Friday, April 1, 2011

Resident Participation in Surgery: Analysis and Opinion

A recent column about resident involvement in the operating room by surgeon Pauline Chen in the NY Times has drawn a fair number of comments as has a similar post by blogger KevinMD. Both refer to a paper published on-line in the Journal of the American College of Surgeons. The abstract of the paper suggests that the presence of residents in the operating room is associated with somewhat higher rates of short-term morbidity and complications but lower mortality rates.

As is the case for many medical topics on the Internet, everyone would benefit from reading the entire paper and not just the abstract. There are some issues. For example, the paper says that resident involvement leads to more complications. It is not clear to me how the presence or absence of a resident in the operating room has any impact on the development of postoperative complications such as urinary tract infection, venous thromboembolism, renal insufficiency, cardiac events or neurologic events.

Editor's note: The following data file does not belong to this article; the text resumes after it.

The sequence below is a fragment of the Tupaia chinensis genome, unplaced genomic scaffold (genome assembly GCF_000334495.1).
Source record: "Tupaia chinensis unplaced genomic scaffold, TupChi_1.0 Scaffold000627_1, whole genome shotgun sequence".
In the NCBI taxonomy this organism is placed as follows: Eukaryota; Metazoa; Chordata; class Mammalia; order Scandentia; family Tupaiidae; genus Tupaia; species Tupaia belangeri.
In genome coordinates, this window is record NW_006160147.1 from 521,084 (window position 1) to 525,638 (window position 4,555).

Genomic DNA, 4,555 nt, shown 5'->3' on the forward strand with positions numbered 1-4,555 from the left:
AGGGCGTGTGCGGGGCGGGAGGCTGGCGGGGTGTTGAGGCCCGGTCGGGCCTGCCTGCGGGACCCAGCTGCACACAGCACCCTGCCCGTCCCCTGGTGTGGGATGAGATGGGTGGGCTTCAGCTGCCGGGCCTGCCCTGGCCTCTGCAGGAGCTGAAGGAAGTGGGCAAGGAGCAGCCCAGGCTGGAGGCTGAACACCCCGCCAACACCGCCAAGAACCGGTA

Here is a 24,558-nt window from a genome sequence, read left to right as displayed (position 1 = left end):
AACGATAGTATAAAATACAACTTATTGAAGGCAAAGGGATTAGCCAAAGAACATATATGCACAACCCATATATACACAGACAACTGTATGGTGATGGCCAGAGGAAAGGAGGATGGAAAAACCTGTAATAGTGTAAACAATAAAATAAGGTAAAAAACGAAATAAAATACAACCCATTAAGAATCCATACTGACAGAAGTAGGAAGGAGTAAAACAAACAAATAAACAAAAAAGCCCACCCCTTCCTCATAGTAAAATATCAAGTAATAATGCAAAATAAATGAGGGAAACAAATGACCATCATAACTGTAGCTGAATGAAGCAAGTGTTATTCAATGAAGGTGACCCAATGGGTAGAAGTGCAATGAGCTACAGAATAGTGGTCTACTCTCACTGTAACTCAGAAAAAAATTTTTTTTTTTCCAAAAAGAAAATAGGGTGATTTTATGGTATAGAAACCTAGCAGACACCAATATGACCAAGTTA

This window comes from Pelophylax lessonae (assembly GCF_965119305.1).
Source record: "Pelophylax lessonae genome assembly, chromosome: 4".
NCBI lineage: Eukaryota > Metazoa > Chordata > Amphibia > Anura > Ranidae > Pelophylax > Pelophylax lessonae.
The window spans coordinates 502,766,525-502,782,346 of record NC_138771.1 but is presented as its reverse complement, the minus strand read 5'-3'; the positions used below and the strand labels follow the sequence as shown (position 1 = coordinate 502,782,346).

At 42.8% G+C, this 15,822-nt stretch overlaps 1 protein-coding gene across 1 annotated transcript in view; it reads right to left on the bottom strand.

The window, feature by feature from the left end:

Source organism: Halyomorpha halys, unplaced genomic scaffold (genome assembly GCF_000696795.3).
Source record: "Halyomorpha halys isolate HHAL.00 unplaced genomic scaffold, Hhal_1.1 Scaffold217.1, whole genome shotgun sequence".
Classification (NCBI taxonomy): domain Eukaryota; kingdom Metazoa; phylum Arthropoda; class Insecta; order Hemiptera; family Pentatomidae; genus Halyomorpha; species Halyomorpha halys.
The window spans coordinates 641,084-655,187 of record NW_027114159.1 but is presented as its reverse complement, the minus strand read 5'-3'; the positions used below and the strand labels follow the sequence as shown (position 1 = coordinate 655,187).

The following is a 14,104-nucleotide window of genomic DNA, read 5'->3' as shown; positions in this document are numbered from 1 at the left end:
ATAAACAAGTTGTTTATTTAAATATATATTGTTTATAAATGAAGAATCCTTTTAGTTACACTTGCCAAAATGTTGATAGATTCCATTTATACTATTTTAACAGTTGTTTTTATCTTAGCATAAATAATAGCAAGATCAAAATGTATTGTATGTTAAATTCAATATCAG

Furthermore, the supposed mortality benefit of having residents was seen mostly in the most complex cases. Obviously, a number of confounding variables (attending surgeon experience, nursing experience, hospital and surgeon volume, ICU care, to name a few) may affect the outcome of a complex case. Also, the authors did not describe the level of resident participation. Were the residents merely holding retractors and assisting or did they perform significant portions of the procedure? This information was not available due to the retrospective nature of the study.

Most importantly, the body of the paper (not the abstract) concludes as follows: “Ultimately, there appear to be no major, clinically significant differences in surgical outcomes based on resident involvement and patients and other stakeholders can be reassured that resident involvement in surgical care is safe”

I agree with many of those who commented regarding the following points:

Asking the attending surgeon to exclude residents leads to differences in postoperative routines and may result in poor outcomes. The attending surgeon is not in the hospital 24/7. If you get sick at night, it is better to have residents who are familiar with your case see you.

The only way for residents to learn how to be surgeons is to perform surgery. It is not fair to take advantage of the positive attributes of a teaching hospital and ask that residents not be involved.

If you don’t want residents in the OR and/or taking care of you, choose a non-teaching hospital. In teaching hospitals, residents are part of the package.

Disclosure: I was a surgical residency program director for 24 years.

1 comment:

Unknown said...

40 years of experience is such a long period isn't it? That sound so good. I like your blog information here.
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